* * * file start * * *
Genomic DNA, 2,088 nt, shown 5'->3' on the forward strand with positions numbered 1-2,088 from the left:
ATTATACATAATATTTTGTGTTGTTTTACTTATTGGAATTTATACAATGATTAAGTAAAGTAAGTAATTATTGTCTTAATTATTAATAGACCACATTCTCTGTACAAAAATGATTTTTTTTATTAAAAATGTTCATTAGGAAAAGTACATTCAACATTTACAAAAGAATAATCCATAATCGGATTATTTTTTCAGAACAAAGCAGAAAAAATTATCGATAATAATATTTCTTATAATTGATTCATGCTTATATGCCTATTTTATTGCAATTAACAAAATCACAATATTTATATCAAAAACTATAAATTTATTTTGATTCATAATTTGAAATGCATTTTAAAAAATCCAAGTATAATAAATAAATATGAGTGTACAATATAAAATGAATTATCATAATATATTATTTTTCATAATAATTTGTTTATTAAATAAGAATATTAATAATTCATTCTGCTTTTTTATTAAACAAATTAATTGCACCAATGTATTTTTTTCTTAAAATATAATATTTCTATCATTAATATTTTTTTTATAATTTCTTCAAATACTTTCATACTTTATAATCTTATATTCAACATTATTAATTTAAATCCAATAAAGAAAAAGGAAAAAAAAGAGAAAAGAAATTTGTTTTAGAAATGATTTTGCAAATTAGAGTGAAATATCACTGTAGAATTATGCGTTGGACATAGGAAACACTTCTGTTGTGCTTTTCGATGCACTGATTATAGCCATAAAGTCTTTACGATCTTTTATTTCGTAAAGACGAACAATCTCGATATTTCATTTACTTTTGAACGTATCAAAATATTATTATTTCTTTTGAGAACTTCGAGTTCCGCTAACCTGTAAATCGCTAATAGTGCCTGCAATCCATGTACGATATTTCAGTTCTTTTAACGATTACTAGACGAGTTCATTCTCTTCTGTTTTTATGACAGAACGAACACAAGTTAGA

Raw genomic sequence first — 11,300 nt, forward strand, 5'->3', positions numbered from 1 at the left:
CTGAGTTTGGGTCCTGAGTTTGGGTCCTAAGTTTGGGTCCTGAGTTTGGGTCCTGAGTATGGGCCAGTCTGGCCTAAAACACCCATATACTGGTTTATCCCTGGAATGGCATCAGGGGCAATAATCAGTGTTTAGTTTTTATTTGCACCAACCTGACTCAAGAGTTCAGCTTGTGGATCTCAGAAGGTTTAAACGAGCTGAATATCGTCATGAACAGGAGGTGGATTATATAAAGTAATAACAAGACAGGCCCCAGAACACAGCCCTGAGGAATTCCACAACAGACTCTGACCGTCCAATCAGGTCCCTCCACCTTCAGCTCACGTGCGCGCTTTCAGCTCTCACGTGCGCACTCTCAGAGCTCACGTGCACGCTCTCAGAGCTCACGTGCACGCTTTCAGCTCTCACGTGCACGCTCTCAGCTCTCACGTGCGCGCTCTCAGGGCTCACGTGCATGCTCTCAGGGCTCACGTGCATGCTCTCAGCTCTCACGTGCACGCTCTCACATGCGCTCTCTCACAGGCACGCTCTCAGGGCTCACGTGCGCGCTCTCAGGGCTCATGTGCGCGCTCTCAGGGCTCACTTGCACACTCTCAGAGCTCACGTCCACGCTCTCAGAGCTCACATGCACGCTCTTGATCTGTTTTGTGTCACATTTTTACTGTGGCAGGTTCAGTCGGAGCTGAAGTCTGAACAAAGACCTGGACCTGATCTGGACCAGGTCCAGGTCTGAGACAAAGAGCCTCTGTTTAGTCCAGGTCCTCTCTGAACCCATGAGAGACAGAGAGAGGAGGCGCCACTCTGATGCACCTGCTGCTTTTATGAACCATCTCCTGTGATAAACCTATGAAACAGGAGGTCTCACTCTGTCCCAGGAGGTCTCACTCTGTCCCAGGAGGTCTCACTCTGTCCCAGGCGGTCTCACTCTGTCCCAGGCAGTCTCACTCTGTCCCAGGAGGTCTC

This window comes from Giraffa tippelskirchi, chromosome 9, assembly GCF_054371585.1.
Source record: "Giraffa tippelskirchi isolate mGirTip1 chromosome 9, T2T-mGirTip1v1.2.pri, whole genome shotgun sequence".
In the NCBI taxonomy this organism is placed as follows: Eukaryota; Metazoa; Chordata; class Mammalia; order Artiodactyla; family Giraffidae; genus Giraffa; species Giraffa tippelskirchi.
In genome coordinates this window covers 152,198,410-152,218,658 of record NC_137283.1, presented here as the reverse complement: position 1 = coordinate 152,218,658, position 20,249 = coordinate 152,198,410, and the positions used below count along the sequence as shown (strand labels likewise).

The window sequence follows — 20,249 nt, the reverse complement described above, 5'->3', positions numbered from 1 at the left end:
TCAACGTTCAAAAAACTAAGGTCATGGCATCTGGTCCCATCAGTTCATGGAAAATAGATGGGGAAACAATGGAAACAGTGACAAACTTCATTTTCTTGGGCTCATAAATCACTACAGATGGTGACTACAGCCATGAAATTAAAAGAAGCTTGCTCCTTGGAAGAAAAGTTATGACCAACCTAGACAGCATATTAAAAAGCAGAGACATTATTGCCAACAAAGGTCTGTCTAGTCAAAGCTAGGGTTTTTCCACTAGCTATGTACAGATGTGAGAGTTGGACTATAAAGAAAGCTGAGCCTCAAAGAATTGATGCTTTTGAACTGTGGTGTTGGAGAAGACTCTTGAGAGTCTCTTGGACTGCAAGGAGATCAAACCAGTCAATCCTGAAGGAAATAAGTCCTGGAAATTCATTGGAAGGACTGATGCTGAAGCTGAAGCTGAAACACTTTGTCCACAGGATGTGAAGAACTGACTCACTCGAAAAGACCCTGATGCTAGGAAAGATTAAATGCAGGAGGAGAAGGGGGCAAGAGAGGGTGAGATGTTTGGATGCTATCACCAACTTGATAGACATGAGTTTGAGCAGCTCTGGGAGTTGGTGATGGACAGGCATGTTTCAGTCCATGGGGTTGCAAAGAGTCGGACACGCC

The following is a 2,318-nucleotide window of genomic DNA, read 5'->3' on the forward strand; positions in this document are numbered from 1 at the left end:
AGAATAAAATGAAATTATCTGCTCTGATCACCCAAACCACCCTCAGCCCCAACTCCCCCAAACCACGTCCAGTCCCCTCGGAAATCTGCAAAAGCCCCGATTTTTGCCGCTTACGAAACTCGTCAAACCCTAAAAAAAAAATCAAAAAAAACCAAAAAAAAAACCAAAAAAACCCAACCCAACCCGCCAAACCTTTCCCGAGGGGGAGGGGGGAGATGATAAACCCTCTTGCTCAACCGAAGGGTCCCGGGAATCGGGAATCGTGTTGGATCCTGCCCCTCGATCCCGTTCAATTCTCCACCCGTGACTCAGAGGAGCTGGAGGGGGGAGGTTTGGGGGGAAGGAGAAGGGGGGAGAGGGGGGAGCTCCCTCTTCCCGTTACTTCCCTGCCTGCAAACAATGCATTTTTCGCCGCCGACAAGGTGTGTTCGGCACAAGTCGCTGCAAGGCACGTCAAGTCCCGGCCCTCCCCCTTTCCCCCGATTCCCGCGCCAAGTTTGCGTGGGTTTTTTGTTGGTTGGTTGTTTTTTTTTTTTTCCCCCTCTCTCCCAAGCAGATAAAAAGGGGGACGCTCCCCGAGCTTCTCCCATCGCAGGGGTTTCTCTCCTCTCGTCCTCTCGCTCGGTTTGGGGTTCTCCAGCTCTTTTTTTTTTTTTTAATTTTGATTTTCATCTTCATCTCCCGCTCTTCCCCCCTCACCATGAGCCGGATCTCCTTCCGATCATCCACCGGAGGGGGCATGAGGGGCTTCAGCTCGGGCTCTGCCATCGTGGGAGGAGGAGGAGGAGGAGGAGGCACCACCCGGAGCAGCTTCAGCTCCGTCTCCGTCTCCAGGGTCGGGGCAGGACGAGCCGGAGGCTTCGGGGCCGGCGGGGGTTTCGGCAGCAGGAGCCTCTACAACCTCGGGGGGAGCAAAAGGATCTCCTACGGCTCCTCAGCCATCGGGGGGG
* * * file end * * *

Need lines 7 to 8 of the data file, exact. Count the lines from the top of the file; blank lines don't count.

In the NCBI taxonomy this organism is placed as follows: Eukaryota; Metazoa; Chordata; class Mammalia; order Artiodactyla; family Giraffidae; genus Giraffa; species Giraffa tippelskirchi.
In genome coordinates this window covers 152,198,410-152,218,658 of record NC_137283.1, presented here as the reverse complement: position 1 = coordinate 152,218,658, position 20,249 = coordinate 152,198,410, and the positions used below count along the sequence as shown (strand labels likewise).